NBA Accused of Antitrust Violations as Lockout Standoff Heads for Courts

The National Basketball Association was sued by New York Knicks forward Carmelo Anthony over claims the league conspired to force players to agree to a “massive reduction” in compensation.

The complaint in federal court in Oakland, California, was filed yesterday by Anthony and four other NBA athletes on behalf of all players under contract with the association. The class- action complaint names the 30 NBA member teams as defendants. A similar group lawsuit was filed against the league by Caron Butler of the Dallas Mavericks in federal court in Minneapolis.

NBA players on Nov. 14 dissolved their union, a first for the group, to allow for antitrust lawsuits against the league after negotiations over a new labor agreement collapsed. The sides were negotiating over how to split money from a league that had about $4.3 billion in revenue last season. The NBA season was to start Nov. 1.

Anthony says the league’s lockout is an “illegal group boycott” that violates federal antitrust law, according to the complaint.

“Defendants have jointly agreed and conspired to boycott the players even after their disclaimer in an effort to coerce plaintiffs and all NBA players to agree to a new onerous system of anticompetitive player restraints and a massive reduction in compensation,” according to the complaint. “Defendants also agreed and conspired to fix the prices, terms and conditions of future player contracts.”

Mike Bass, an NBA spokesman, didn’t immediately respond to an e-mail message seeking comment about the lawsuits.

Four-Time All-Star

Anthony, 27, a four-time All-Star who now plays for the Knicks after spending the first 7 1/2 seasons of his NBA career with the Denver Nuggets, has a contract worth $65 million through the 2014-2015 season, according to the complaint.

The union’s disclaiming of interest, as the strategy is known, strips the NBA of antitrust protection that comes with a collective bargaining agreement and places the fight over how to divide the league’s annual revenue before the courts.

National Football League players, led by Super Bowl-winning quarterbacks Tom Brady, Peyton Manning and Drew Brees, similarly disavowed their own union after the collapse of labor negotiations in March and immediately prior to their launching a lawsuit accusing the richest U.S. pro sports league of antitrust violations.

David Boies

Anthony’s lawyer is David Boies of Boies, Schiller & Flexner LLP, who represented Vice President Al Gore in the 2000 U.S. presidential election and the late New York Yankees owner George Steinbrenner in a suit against Major League Baseball. Boies also represented NFL owners in their antitrust case against players this year.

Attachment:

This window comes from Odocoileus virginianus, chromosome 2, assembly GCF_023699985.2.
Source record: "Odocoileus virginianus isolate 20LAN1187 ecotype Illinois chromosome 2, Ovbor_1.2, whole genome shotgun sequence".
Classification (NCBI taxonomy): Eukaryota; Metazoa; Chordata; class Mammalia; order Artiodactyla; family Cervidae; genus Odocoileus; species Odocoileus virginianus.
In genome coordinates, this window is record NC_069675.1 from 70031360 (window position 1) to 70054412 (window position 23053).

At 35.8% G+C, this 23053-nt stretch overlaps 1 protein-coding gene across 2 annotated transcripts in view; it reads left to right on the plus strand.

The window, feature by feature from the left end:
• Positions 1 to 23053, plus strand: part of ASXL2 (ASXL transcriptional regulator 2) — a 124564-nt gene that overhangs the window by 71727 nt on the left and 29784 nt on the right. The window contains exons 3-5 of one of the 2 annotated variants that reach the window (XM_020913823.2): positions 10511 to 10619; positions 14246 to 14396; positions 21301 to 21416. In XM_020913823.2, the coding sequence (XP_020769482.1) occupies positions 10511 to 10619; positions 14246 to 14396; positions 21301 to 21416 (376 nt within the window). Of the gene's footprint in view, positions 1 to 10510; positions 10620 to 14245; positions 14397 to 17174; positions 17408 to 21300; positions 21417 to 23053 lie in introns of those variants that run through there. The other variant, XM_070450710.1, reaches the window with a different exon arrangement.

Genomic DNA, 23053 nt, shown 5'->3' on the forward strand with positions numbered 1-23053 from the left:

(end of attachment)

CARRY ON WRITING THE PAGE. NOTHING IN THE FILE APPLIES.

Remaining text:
NBA Commissioner David Stern canceled games through Dec. 15 and said the league needs 30 days after an agreement to resume regular-season play, allowing for contract signings and training camp.

The only other time labor unrest forced the NBA to lose games was in 1998-99, when the season was shortened to 50 games by a lockout. The two sides agreed on a contract in early January 1999, signed the agreement on Jan. 20 and began play on Feb. 5.

The NBA’s 30 teams generated more than $1.1 billion in gate receipts during the 2010-11 campaign, according to the annual postseason audit conducted by the league and the players’ union.

The players and the league had been in talks for about 2 1/2 years, and the league locked the players out on July 1 when the last collective bargaining agreement expired.

Gordon, Tolliver

Butler was joined by fellow players Ben Gordon, Anthony Tolliver and Derrick Williams in the Minneapolis complaint. The league’s illegal antitrust agreements allegedly include a boycott that eliminated free-agent market competition for players no longer under contract and one preventing the signing of players seeking their first NBA contracts, according to the complaint.

Both lawsuits seek group status for all players currently under NBA contract, a finding that the NBA actions violate federal law, treble money damages and a court order barring the conduct.

The case is Anthony v. NBA, 11-05525, U.S. District Court, Northern District of California (Oakland).

To contact the reporters on this story: Karen Gullo in San Francisco at kgullo@bloomberg.net; Andrew Harris in Chicago at aharris16@bloomberg.net

To contact the editor responsible for this story: Michael Hytha at mhytha@bloomberg.net

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